Examples Physical properties of the medical device compositions including aliphatic polyketones and thermoplastic polymers according to the invention were compared with conventional medical device materials, particularly polyester and plasticized nylon. The tests were performed on both standard test pieces and sample balloons according to the following procedures.

The tensile properties of the balloons were measured using a Chatillon tensile tester model TCD 200. In this procedure, one end of the cylindrical part of the balloon was attached to the lower jaw and the other end was attached to the upper jaw which was then attached to a load cell.

The distance between the two jaws was measured and the sample was pulled at 0.5 inch/minute until torn. Total deflection and the force gauge reading were recorded . The axial and tensile properties of the tested balloon and its elongation at yield were calculated as follows:

Axial Tensile Strength = Force / (Double Wall thickness/2) * PI * Diameter of the Balloon

% Elongation = {(Final length -Original lengthVOriginal length} * 100

Tangential Tensile = (Balloon Burst Press. X Dia.)/ Double wall thickness

The coefficient of friction was measured for catheter shafts by wrapping the sample catheter shaft a full 360 degrees (2π) around a pulley made out of polyacetal material. A known tension (T1) was placed at the one end of the catheter shaft and the catheter shaft was pulled from the other end. The resulting dynamic tension (T2) was measured using a Chatillon tensile tester. The coefficient of friction was calculated using the following equation: f = (2π) ln (T2/T1) where f = coefficient of friction

T1= known tension at the bottom of the shaft T2 = dynamic tension

Stiffness of the catheter shafts were tested using a three point bending method where an approximately 2 inch long piece of a shaft was deflected on a supported beam under the action of a centrally located point load. The ratio of deflection to sample length was less than or equal to 0.06. Using the following equation the stiffness and modulus of elasticity were calculated.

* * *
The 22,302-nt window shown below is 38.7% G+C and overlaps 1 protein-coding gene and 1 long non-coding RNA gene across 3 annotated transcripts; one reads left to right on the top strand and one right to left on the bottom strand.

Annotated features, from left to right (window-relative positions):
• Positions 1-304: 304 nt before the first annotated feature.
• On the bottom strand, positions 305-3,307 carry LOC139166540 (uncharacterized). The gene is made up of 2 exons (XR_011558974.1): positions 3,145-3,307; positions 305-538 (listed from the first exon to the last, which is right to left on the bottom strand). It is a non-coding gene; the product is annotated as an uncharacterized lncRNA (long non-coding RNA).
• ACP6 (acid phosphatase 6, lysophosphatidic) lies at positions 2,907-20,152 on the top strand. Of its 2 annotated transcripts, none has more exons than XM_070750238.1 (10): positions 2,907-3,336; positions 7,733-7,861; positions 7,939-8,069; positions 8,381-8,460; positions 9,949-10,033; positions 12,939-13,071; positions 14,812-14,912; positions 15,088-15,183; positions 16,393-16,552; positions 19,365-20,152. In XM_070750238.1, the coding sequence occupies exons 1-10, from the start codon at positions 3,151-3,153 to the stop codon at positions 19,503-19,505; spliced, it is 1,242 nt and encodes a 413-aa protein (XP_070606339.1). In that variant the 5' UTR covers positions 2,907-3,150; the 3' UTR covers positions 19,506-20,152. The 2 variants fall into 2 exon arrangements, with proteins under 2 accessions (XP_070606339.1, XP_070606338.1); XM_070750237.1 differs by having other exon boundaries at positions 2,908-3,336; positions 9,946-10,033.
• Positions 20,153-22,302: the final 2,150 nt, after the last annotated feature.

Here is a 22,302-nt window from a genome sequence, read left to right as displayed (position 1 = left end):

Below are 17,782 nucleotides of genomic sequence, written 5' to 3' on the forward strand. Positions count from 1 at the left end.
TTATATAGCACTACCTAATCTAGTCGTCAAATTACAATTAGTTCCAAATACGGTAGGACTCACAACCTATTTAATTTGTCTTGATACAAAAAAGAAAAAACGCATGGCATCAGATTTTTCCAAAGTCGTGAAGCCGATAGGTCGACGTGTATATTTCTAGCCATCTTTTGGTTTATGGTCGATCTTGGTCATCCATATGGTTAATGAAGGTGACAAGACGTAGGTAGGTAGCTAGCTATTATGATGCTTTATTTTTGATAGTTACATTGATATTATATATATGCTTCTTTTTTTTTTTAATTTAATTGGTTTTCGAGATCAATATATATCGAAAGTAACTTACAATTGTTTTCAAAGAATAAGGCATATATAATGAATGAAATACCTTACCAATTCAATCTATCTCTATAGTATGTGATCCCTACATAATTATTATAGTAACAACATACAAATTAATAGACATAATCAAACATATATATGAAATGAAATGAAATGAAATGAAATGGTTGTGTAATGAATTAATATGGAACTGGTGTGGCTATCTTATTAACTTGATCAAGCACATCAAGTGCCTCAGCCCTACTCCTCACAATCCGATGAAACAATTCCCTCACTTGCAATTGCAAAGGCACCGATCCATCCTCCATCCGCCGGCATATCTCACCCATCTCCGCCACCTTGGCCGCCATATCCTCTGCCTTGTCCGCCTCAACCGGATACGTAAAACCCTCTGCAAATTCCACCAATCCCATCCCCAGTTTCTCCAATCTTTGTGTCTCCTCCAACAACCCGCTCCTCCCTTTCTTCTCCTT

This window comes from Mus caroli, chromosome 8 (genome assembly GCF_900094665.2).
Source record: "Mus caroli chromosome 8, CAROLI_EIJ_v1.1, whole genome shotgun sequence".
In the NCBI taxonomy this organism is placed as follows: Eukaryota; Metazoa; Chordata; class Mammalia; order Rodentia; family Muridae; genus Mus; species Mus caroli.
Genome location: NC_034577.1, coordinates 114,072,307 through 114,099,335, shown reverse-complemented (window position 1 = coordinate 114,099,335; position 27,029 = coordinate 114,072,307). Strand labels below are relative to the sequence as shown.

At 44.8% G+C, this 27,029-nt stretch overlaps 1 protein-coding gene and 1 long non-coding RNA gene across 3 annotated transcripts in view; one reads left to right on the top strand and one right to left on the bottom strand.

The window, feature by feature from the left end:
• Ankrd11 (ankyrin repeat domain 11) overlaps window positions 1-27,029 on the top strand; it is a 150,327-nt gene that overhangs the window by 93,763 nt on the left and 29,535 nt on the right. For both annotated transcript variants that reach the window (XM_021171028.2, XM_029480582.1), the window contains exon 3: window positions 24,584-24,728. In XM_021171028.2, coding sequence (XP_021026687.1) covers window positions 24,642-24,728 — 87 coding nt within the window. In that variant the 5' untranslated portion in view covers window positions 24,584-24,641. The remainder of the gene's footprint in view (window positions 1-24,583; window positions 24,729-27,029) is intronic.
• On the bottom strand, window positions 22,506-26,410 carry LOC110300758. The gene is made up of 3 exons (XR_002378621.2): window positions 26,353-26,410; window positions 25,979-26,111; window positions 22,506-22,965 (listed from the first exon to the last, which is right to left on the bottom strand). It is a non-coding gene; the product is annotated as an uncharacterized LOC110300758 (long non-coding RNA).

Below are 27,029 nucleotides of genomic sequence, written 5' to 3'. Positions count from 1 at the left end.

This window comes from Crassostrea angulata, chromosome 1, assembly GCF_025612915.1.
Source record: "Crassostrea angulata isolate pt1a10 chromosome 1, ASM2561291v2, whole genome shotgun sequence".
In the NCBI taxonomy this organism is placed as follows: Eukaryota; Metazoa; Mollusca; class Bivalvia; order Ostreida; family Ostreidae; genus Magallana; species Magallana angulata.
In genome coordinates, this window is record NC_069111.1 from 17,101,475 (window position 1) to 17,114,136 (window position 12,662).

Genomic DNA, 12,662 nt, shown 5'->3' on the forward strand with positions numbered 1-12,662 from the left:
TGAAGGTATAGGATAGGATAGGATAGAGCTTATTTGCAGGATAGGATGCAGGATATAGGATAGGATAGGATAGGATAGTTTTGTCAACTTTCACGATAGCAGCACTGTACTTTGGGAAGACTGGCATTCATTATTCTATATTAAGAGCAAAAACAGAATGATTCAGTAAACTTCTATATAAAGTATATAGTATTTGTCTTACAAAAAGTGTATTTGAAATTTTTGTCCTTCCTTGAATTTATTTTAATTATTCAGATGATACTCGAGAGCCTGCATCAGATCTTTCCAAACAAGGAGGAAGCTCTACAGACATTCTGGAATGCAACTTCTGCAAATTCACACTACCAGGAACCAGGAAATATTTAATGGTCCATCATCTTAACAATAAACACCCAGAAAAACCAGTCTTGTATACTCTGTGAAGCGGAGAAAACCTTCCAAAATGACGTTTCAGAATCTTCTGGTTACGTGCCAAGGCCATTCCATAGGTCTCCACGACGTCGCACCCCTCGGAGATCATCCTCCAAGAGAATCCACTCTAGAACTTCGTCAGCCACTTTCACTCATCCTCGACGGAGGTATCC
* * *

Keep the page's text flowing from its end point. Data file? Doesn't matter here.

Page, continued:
δ = (F.L3)/ (48.EI )= (F.L3)/ (48.Sb) Hence, Sb = El = (F.L3V (48. δ)

δ = deflection, mm

Sb = bending stiffness of the sample in N-mm2

F = force applied, Newtons

L = length, mm E = modulus of elasticity, N/mm2

I = moment of inertia, Ix = ly of the beam X section about the neutral axis, mm4

Balloon burst tests were carried out using a Crescent Design's

Hydraulic Burst -Leak Tester Model 100, according to the manufacturer's instructions.

Example 1 : A molding composition was prepared by compounding 30 weight percent of aliphatic polyketone R-1000 (available from Shell Chemical Company) with 70 weight percent PEBAX® 6333 (available from Elf Atochem). The composition was compounded on a 27 mm Leistritz twin screw extruder, using a conventional homogenizing screw design. The screw speed was 345 RPM and the melt temperature was 440 Deg. F. The extruded blend was pelletized and collected. This blend was then re- extruded into a 0.019/0.038" ID/OD tube using a 25mm single screw extruder. The barrel temperature ranged from 420 Deg. F to 480 Deg. F from feeding zone to the die head respectively. Test pieces, including 2.5 mm diameter balloons were prepared using conventional techniques. The test pieces were then tested, with the results as shown in Tables 1 and 2.